This child was two when I was hospitalized. We never had a snuggly moment of truth afterwards. He can’t remember me ever bouncing out of bed in the mornings. Maybe he doesn’t know I have a mental illness at all. Was I ready to reveal myself to him?

After a moment I decided now was as good a time as any to step out of the mental illness closet with this child.

“Like me,” I leveled with him. I braced myself for the barrage of questions that might follow.

But he didn’t ask. “Okay, Mom,” he shrugged, and ran out of the room.

We’ll talk about it again some other time.

Sarah Sanderson lives with her husband and four children in Oregon. Find more of her work at www.sarahlsanderson.com.





Carter 2013

I got very tired of telling people that I do know the difference between a child with an active imagination and one who has come untethered from reality.


I stopped the car at the bottom of a long freeway exit ramp, waiting for the left turn arrow. Carter loves that intersection, home of a small coterie of prairie dogs, and he watched the hill on our left, hoping to see the critters poke their noses out of their holes.

This day, though, it was not prairie dogs that grabbed our attention but a young man, his face and hands dark from sun and dirt, his jacket and pants soiled in a way that can only come from living rough. The man was involved in a discussion, gesticulating and shouting, occasionally laughing, his conversation partner invisible to us.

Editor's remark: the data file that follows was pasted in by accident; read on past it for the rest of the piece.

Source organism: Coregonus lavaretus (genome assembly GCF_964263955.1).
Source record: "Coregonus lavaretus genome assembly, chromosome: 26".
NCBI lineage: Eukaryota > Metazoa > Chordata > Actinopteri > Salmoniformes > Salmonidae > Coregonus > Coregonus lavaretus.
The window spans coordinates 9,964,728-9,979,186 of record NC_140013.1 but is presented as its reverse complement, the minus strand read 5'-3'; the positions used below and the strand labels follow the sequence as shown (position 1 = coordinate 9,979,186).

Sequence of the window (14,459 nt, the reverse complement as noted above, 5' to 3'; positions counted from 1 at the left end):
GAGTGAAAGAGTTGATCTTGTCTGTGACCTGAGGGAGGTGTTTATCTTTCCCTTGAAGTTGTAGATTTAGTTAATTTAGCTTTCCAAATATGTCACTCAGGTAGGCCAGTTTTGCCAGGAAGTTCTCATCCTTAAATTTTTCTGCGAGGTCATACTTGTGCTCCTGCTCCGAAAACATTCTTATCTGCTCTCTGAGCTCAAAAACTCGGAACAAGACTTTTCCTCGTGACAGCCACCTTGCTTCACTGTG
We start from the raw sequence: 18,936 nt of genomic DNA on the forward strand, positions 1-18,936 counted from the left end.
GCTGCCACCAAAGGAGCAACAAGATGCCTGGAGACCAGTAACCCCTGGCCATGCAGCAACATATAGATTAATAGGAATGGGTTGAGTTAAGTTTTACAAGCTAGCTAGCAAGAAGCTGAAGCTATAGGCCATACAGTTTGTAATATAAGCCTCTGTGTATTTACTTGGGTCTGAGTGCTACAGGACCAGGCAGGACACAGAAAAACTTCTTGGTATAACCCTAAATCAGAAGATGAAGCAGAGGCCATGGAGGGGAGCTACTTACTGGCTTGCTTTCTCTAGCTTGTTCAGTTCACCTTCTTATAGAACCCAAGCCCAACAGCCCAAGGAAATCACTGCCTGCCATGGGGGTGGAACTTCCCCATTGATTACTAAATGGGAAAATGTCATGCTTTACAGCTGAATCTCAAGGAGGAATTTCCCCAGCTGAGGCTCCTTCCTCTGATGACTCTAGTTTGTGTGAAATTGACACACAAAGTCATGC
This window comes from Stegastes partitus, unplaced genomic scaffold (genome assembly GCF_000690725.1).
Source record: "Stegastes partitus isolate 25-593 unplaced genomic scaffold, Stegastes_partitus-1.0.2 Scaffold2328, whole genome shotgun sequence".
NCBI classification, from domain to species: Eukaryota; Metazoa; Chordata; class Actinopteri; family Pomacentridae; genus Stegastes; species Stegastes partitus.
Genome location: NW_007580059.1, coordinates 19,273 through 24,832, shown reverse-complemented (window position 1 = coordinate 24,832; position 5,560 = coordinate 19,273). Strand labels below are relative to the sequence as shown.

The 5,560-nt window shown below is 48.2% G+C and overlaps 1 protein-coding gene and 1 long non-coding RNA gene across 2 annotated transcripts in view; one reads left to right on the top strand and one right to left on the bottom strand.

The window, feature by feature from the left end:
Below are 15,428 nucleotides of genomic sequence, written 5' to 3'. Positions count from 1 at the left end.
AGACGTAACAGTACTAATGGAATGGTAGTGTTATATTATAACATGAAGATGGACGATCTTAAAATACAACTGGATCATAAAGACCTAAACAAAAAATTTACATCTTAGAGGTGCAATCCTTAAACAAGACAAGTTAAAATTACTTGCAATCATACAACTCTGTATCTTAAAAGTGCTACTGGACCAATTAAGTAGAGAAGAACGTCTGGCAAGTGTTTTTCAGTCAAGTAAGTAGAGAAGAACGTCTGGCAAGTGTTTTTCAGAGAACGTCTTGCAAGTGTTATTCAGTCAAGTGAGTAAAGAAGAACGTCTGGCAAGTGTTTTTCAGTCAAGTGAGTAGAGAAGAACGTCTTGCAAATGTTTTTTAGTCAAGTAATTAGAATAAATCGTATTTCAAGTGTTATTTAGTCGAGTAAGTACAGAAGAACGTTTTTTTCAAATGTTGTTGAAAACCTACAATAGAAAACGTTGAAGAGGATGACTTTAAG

Carter, eight-and-a-half years old at the time, was twisting his hair with his right hand. He watched the man for a moment, then said, “I think he’s talking to his little guys.” Little guys is what Carter calls all of his visual hallucinations, in spite of the fact that many of them aren’t little at all. The first ones, though, were quite small, an army of tiny, terrifying warriors who populated the stairs in our house. The name little guys stuck, even when some of the hallucinations were gorillas in the bushes of our backyard or amorphous beings he called darkness balls that hid under furniture but could fill whole rooms or cover the sky.